Mile Three

Golfers, train buffs, and barbecue fans have a lot to love in this neighborhood, best known for Sharp Park Golf Course, aka “the poor man’s Pebble Beach.” This 18-hole public course features a 1932 mission-style clubhouse, and there’s a public archery range next door. The California Coastal Trail acts as a scenic buffer between the golf course and the shore, and allows hikers to access another GGNRA park: Mori Point. Dining options in this area are more fun than the average whistle-stop. On the east side of the highway, you’ll find Ash’s Vallemar Station inside the 1905 Ocean Shore Railroad Station. An orange boxcar nearby is home to Gorilla Barbeque, a takeout spot owned by Pacifica native Rich Bacchi, whose smoky brisket, ribs, and links have been featured on the Food Network’s Diners, Drive-Ins and Dives. The caboose next door is P-Town Coffee and Tea, which serves ice cream and lighter fare.

 

Rockaway Beach is a hot spot for experienced surfers. Photo by Carol Camacho.Rockaway Beach is a hot spot for experienced surfers. Photo by Carol Camacho.

 

Indulge in a fresh seafood platter at Moonraker. Photo by Shawn McNamara.Indulge in a fresh seafood platter at Moonraker. Photo by Shawn McNamara.

Mile Four

Rockaway Beach is a favorite for tourists from around the world. Set back from the highway with its own rugged cove (lit up at night for romantic surf watching), this seaport village feels frozen in time, with storied properties including Nick’s Seashore Restaurant (built in 1927 and still family-​owned), Moonraker restaurant, and famed button expert Pamela Wiston-Charbonneau’s quirky shop Successories in the Button Box. Should you stay overnight, there are several lodging options, such as Pacifica Lighthouse and Inn at Rockaway. After a good night’s sleep, you’ll be refreshed to hike yet another GGNRA site: Sweeney Ridge, with its 1,200-foot summit overlooking the coast.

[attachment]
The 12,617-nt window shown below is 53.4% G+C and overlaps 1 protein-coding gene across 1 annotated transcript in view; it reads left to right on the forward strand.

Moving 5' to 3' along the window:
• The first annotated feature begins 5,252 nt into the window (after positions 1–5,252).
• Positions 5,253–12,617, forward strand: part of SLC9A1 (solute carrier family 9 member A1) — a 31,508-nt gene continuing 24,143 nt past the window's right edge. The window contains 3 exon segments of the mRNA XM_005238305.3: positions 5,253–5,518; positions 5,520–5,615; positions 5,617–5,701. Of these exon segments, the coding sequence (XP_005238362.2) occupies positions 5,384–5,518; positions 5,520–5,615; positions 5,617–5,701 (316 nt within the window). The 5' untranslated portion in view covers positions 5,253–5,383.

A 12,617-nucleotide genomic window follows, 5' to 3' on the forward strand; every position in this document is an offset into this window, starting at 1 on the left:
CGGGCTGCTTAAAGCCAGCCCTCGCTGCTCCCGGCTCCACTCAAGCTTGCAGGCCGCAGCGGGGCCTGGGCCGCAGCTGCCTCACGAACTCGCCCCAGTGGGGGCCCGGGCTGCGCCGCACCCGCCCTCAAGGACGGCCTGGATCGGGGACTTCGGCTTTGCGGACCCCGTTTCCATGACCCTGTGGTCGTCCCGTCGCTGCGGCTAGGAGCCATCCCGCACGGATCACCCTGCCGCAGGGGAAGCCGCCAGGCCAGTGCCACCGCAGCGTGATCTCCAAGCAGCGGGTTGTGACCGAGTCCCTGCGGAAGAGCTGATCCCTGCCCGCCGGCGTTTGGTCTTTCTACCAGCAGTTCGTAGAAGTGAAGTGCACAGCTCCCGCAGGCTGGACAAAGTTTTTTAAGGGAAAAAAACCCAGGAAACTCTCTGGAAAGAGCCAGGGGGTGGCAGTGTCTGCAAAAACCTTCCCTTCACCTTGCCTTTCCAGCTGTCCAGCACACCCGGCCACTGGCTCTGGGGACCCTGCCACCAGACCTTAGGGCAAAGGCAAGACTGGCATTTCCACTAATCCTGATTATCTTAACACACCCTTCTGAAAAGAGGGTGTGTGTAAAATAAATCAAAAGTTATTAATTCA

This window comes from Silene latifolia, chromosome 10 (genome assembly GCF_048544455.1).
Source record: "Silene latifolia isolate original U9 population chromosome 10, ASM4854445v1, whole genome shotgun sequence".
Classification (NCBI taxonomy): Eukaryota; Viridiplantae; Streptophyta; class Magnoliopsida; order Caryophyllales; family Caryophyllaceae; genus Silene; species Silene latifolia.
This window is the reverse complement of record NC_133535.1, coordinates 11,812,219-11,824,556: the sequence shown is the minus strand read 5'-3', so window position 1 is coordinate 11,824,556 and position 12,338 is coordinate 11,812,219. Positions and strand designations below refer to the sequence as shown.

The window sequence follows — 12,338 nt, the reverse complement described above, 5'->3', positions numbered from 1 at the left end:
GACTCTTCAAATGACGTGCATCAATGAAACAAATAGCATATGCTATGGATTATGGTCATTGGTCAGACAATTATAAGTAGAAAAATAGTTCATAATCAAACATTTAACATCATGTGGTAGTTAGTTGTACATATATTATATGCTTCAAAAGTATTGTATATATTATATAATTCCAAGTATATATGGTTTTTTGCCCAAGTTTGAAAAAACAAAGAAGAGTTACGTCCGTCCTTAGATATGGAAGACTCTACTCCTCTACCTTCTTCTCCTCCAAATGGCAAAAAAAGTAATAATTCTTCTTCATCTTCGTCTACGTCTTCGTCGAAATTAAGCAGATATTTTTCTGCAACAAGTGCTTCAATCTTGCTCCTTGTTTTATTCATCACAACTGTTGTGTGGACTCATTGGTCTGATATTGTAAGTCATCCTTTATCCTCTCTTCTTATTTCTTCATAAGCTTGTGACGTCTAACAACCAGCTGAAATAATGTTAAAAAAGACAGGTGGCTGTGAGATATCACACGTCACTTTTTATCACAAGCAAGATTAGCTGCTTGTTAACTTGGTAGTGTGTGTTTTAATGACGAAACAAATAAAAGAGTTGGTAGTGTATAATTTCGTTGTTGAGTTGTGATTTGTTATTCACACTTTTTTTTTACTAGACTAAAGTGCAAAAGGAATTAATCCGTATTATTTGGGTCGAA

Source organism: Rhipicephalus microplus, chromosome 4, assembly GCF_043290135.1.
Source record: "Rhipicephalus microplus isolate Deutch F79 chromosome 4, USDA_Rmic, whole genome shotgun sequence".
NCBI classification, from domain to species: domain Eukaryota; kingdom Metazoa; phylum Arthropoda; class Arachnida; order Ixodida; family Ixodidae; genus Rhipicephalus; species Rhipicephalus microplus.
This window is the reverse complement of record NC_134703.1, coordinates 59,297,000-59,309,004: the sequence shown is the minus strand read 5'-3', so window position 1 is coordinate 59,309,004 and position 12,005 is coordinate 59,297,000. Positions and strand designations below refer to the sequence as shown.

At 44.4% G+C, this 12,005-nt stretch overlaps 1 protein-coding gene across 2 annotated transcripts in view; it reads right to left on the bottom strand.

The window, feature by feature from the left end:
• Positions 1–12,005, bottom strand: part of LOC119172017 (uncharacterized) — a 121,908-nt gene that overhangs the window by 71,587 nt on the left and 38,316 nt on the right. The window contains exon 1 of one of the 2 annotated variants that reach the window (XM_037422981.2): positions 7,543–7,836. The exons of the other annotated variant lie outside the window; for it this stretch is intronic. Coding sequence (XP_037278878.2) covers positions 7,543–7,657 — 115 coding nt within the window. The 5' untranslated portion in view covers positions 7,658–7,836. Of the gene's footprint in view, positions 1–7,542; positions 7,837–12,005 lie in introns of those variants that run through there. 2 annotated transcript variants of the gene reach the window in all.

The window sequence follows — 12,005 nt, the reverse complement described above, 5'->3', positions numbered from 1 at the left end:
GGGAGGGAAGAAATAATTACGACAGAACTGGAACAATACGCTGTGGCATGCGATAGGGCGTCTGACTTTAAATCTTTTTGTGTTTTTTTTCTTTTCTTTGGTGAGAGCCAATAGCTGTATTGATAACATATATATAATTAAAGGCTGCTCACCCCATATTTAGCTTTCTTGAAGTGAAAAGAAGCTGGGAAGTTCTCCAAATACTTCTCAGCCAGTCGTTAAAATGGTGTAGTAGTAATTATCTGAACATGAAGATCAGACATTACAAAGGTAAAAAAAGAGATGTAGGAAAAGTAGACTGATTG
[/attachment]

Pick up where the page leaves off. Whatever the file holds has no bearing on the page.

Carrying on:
Mile Five

Pacifica State Beach (aka Linda Mar Beach) gets the most sunshine in this fog-kissed hamlet, so this is where you’ll find everything from surf shops to the Sanchez Adobe ranch house, built in 1846 as the country home of then–San Francisco mayor Don Francisco Sanchez. Or you could throw back a boozy shake and burrito at what many call “the greatest Taco Bell in the world,” which is situated on the beach. Constructed in the ’80s, this bungalow-style fast food franchise slings beer, wine, and alcohol-​infused frozen drinks.

 

Mile Six

Pacifica’s southernmost district is nature’s grand finale. As you leave Linda Mar for Pedro Point, Highway 1 rises to thread a narrow alley of cypress and Monterey pine. It’s a surprising landscape that suddenly opens to the ocean again, and to the infamous Devil’s Slide. Finally tamed with a tunnel replacing the rockslide-prone section in 2013, the stretch has two multiuse trailheads for accessing the California Coastal Trail. The view stretches all the way to Point Reyes, in Marin.

Leave a Reply

Fill in your details below or click an icon to log in:

WordPress.com Logo

You are commenting using your WordPress.com account. Log Out /  Change )

Google photo

You are commenting using your Google account. Log Out /  Change )

Twitter picture

You are commenting using your Twitter account. Log Out /  Change )

Facebook photo

You are commenting using your Facebook account. Log Out /  Change )

Connecting to %s